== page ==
Monday, March 17, 2008

How do the Ship Jumpers Make Out?

One of the dominant things that seems to occupy the minds of nearly every level 70 character is expectations. What are their expectations of what they should and could reasonably be doing in the game? Everybody wants in on everything. Now.

You hear often enough of a player who stays with a guild long enough to get attuned for a raid instance, or geared up sufficiently for the next dungeon, only to jump ship and join a larger or more progressed raiding guild, leaving their former pals in the dust to have to fill that slot with a less experienced or geared player. Or players brand new to a guild who expect to immediately get a spot on a raiding team.

Most bloggers tend to be of the opinion that patience is required to ensure a good team, with good individual skills, good group skills, good communication, a reasonable class/spec composition, and reasonable gear, with good enchants.

From reading blogs, you never get to hear the success rate of those ship jumpers. You only really hear the side of the story of the folks who more or less stick with their team, and only change guilds after some considerable though, reflection and appreciation for the situation they'll leave their team in, and the situation they'll be in with the new guild.

I'm curious about the story of the ship jumpers. They want Kara. Now. A new guild says, "sure, we've got your Kara right here." They jump ship. How does it play out?

In our guild, we've got a pretty strong Kara Team 1, making what I would consider to be adequate progress through the instance. We're making positive changes to scheduling and organization. We're making positive changes on forming a climate of high performance and pride in raid utility and personal output.

We've also got the floating concept of a Kara Team 2. This team forms, disolves, forms, disolves, nearly weekly.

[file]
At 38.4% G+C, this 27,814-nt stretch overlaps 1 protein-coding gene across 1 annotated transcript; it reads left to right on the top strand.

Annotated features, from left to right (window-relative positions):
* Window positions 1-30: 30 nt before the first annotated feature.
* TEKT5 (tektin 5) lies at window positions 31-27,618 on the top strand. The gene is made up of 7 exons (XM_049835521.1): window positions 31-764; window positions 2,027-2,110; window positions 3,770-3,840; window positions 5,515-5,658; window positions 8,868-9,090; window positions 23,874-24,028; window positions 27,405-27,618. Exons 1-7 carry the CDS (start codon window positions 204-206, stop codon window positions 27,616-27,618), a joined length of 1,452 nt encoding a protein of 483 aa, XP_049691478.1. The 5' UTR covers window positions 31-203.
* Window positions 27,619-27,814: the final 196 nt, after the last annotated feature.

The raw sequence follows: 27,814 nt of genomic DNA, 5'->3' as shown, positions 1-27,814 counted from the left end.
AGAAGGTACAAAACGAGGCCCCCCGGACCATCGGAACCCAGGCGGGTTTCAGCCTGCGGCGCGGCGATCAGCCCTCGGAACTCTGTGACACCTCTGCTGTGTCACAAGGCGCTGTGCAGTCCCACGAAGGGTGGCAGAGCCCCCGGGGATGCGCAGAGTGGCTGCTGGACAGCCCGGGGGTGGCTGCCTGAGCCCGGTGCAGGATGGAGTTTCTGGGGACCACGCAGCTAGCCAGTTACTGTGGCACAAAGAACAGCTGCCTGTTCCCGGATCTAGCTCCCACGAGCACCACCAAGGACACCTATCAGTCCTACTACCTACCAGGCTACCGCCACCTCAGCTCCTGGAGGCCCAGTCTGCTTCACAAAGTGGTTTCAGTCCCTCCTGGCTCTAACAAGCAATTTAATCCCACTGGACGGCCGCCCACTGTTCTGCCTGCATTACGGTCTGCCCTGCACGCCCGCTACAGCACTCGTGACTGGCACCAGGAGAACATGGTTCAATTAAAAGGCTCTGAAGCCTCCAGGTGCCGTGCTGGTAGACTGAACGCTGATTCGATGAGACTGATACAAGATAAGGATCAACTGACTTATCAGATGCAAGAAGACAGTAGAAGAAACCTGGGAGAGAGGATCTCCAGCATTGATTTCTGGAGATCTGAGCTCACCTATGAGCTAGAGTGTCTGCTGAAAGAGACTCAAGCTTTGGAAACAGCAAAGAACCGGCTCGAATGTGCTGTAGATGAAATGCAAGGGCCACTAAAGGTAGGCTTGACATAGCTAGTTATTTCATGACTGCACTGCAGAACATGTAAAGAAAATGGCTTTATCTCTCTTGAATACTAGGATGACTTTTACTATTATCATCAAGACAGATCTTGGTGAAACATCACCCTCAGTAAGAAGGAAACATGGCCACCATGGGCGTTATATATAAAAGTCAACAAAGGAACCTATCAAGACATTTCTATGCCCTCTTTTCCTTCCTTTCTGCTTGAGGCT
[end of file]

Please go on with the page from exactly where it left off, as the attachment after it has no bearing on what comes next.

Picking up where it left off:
Originally, the barrier for Team 2 was healers. We have tanks and DPS to spare, but were limited on Healers. Although the GM continues to recruit hunters, warlocks, and mages (stop that!!) he has also done a great job attracting some active healers.

Kara Team 2 has constant turnover, and the most frequent reason for leaving is that another guild told them they'll be running not just Karazhan, but also Gruul's Lair. These are folks with zero raiding experience, few or improper enchants and gems on entry level 70 gear, perhaps a few PvP pieces (w00t, I can't judge that approach anymore, if applied appropriately, lol), no attempt at approaching the hit cap, et cetera, et cetera.

I really do wonder what life is like for them a few weeks after they jump ship. Is it really the green pasture they were looking for?

If so, how do these more progressed guilds do it? How do they have enough raiders around who are equipped enough to support this type of player in their 10- and 25-man content? Or do these types of guilds generally run wipefests in Gruul's?

If you look at it from an external perspective, someone could have /who'd me the other day and said "damn, amava's in Mags lair already. we're just clearing out kara. i want in on her guild."

But they'd be grossly mistaken. Sure, my butt was physically in there. And sure, we did kill trash. Painfully, and, we did in fact make it to Magtheridon. No chance in h3ll to kill him, but make it there, we did.

Is that what life is like for many of these raiders who jump, and the team that recruits them to jump? Are people drawn in by the appearance of successful raiding and available raid slots? Or is there actual success there?

In the blogging community, you read mostly about groups that tackle content in a progressive, methodical approach, chock full of WWS analysis of performance, improvements, solid leadership and recruiting, and a generally well researched team of combatants. Sure, you get stories of ship jumping out of the team, dramas over personal stuff or loot, all the good parts of doing stuff with other people.

But you rarely read about a raiding team that regularly accepts jumpers.

How much of the WoW raiding population is like that vs. how much is just jumping ship routinely? And what is the success rate of both of those groups?

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